Once bitten

By Bob Grant Once bitten An SEM of the tick Ixodes scapularis, carrier of Lyme disease. © David Scharf / Science Faction / Corbis The fever kicked in during the long plane journey home to Philadelphia from Africa. An intense heat washed over my body, my head throbbed, my neck muscles ached, and I tried desperately to stretch the flimsy airline blanket over my chill-wracked arms and legs. All because of a South African tick—o

Bob Grant
Bob Grant

Bob Grant is Editor in Chief of The Scientist, where he started in 2007 as a Staff Writer.

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May 1, 2010

Once bitten

An SEM of the tick Ixodes scapularis, carrier of Lyme disease.
© David Scharf / Science Faction / Corbis

The fever kicked in during the long plane journey home to Philadelphia from Africa. An intense heat washed over my body, my head throbbed, my neck muscles ached, and I tried desperately to stretch the flimsy airline blanket over my chill-wracked arms and legs. All because of a South African tick—one of an ilk that has been gifting an increasing number of inadvertent souvenirs to visitors to sub-Saharan Africa over the past couple of decades.

I hadn’t thought much of the tiny tick I pulled from my ankle and flicked into the bush more than a week earlier. My wife and I had started our South African vacation with a couple nights of camping in the majestic and remote Drakensburg Mountains on the border of Lesotho. Ticks, I...

I’m not alone. Though it’s difficult to quantify, more visitors to sub-Saharan Africa have been returning home to Europe or America reporting symptoms of South African tick bite fever. “It’s a very common bug in a very common tick that very commonly bites human beings,” says Didier Raoult, infectious disease specialist at France’s Marseille School of Medicine and the world’s leading expert on R. africae.

The eschar, or lesion, that arose on my ankle, where the African tick bit me.

In the grand scheme of things, though, I should consider myself lucky. Genus Rickettsia contains some bacteria species that wreak far greater physiological havoc than the R. africae, instances of which appear to be on the rise.

Jennifer McQuiston, a veterinary epidemiologist who studies Rickettsial diseases at the US Centers for Disease Control and Prevention, says that reports of Rocky Mountain Spotted fever (RMSF), which can be deadly in some cases, have increased threefold in the United States over the past decade. McQuiston studied an “explosive outbreak” of the disease in Eastern Arizona that started in 2002 (NEJM, 335:587–94, 2005). She notes the infection rate in Arizona is about 50 times that seen nationally, and that since 2002, more than 80 cases of RMSF have cropped up in the state, where the disease was virtually unheard of prior to the 21st century. “It’s a hotspot area.”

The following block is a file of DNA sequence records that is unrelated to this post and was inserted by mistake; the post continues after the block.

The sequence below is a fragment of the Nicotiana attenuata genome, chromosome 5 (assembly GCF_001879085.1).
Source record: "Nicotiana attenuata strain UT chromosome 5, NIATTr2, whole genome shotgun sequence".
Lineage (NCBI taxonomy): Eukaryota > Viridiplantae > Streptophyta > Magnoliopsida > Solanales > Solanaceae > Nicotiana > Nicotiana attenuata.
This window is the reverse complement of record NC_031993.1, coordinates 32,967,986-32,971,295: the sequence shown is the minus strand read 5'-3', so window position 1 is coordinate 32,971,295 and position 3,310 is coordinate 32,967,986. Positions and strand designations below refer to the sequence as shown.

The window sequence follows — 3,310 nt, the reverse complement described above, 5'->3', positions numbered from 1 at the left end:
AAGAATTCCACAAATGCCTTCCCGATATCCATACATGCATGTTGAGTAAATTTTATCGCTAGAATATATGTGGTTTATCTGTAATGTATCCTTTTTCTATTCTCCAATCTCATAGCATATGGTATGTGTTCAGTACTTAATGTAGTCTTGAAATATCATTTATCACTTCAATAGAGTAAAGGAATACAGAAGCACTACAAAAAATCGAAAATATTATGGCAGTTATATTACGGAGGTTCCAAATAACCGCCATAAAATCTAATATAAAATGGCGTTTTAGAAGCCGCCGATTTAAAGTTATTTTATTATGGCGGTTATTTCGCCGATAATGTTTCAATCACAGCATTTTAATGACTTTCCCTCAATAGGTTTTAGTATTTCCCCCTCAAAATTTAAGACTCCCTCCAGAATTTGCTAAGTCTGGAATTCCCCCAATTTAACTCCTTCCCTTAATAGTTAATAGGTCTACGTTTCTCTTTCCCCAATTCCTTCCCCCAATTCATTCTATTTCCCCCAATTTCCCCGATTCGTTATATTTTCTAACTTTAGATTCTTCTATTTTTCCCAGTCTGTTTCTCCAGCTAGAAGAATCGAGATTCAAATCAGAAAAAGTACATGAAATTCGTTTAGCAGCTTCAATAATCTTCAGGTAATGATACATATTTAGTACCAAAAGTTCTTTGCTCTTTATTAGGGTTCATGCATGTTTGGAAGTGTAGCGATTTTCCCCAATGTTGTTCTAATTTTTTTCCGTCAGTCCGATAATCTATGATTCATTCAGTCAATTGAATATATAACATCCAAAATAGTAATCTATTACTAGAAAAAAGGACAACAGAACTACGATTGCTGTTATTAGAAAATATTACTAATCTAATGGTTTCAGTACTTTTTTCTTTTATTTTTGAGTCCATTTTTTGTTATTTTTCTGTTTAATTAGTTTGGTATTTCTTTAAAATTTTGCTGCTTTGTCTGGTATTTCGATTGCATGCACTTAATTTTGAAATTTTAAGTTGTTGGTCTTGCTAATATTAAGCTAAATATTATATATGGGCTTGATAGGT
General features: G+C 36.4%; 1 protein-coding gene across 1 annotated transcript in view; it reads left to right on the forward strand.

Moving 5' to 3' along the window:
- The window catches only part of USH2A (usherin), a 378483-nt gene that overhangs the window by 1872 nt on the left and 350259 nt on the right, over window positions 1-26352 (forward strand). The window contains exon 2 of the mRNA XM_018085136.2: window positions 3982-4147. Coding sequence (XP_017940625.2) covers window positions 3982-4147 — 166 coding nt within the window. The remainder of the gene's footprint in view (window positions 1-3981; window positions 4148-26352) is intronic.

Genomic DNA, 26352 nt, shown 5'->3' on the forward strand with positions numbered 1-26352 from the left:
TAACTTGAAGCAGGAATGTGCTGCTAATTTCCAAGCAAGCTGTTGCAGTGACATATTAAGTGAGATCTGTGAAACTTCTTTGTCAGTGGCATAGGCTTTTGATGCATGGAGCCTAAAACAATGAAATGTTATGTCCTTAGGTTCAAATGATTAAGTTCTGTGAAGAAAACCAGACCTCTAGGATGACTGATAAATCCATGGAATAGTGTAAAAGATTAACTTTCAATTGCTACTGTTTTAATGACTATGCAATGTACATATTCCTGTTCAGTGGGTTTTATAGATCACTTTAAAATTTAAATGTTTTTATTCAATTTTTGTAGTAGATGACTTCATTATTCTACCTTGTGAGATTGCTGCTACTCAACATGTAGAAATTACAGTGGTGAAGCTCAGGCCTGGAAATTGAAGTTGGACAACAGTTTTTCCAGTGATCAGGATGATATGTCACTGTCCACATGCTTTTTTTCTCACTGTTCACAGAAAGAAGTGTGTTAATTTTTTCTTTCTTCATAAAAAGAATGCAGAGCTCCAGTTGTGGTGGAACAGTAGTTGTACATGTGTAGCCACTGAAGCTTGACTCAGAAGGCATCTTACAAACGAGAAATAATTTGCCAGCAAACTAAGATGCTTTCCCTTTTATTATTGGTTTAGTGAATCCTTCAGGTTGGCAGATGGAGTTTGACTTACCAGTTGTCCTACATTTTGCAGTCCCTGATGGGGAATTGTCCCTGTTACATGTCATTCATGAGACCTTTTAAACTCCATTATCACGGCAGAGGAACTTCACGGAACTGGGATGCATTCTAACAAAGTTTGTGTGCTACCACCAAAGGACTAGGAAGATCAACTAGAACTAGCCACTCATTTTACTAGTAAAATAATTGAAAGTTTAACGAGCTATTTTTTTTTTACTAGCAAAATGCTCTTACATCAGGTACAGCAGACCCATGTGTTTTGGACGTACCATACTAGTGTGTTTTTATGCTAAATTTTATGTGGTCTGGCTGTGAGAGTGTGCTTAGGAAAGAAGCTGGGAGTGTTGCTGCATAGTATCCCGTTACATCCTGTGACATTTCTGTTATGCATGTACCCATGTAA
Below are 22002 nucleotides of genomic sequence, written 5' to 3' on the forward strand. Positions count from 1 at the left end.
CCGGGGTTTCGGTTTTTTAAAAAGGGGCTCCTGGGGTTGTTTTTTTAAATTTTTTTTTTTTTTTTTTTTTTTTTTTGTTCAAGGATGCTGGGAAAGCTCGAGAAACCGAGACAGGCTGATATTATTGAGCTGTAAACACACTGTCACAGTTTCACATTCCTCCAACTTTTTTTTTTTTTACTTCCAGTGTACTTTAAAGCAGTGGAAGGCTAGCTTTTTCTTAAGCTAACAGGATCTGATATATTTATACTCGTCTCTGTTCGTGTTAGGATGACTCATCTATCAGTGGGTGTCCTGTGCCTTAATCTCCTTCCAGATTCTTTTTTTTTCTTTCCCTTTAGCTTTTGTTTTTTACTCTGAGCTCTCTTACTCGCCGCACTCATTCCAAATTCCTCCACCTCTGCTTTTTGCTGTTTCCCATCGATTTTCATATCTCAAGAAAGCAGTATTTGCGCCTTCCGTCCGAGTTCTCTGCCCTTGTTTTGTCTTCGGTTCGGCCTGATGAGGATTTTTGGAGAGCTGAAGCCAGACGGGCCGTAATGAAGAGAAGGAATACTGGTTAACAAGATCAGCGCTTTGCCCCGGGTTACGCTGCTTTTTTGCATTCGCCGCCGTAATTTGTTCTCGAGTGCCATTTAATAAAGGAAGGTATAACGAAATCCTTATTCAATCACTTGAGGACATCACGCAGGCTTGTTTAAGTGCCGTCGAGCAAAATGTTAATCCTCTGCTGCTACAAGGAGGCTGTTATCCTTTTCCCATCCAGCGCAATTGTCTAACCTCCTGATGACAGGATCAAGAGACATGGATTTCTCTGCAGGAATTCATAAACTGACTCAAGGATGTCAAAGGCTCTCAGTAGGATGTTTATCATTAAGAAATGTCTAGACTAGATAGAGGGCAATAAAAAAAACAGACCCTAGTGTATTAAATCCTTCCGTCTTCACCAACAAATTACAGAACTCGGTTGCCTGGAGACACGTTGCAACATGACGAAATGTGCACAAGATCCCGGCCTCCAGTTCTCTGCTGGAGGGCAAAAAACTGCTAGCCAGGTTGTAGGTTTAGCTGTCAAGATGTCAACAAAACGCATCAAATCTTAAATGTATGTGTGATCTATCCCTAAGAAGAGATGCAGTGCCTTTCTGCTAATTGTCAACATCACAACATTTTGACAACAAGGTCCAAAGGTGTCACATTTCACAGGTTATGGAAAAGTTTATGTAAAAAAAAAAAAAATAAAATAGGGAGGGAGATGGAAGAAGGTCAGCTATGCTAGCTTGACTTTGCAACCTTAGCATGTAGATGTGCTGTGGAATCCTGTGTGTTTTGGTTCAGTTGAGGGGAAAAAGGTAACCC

Philippe Parola, tropical medicine director of the World Health Organization’s Collaborative Centre for Rickettsioses and other Arthropod Borne Bacterial Diseases in Marseille, and his collaborators have found that between 1996 and 2008, more than 230 feverish international travelers sought treatment at a network of infectious disease clinics around the world and were found to be infected with R. africae or similar bacterial species. Of these ill travelers, more than 80 percent picked up their tick-borne fever in sub-Saharan Africa. In fact, R. africae and its bacterial kin, classified as the spotted fever group Rickettsioses, are second only to malaria as the most commonly diagnosed illness in travelers returning home from sub-Saharan Africa.

In the last decade, Parola explains, diagnostic tools have made detecting and identifying African tick bite fever and other Rickettsioses much more reliable and facile. Now, physicians can identify the presence of R. africae in a patient’s bloodstream by directly detecting the bacterium’s DNA in the skin lesion associated with the tick bite. “We have specific tools that allow for more specific disease diagnoses.”

As my wife and I happily traversed Africa’s southernmost horn, R. africae set about incubating in my body and increasing its numbers, preparing to mount a full frontal assault on my unsuspecting vascular tissues. The teeming bacterial masses eventually made their way into the endothelial cells lining blood vessels throughout my body. Like other spotted fever group Rickettsioses, R. africae ’s modus operandi is to invade endothelial cells in the vascular system, eventually reproducing there until they reach a critical mass that ruptures those cells. By the time we made it back to Philadelphia, my fever was in full swing, vascular tissue in my lymph nodes and brain ravaged by R. africae ’s nefarious activities.

Though I felt like a man on the brink of insanity, McQuiston confirms that I was pretty lucky to get African tick bite fever and not one of its more virulent cousins. “[African tick bite fever is] one of the more fortunate Rickettsial illnesses to get.”

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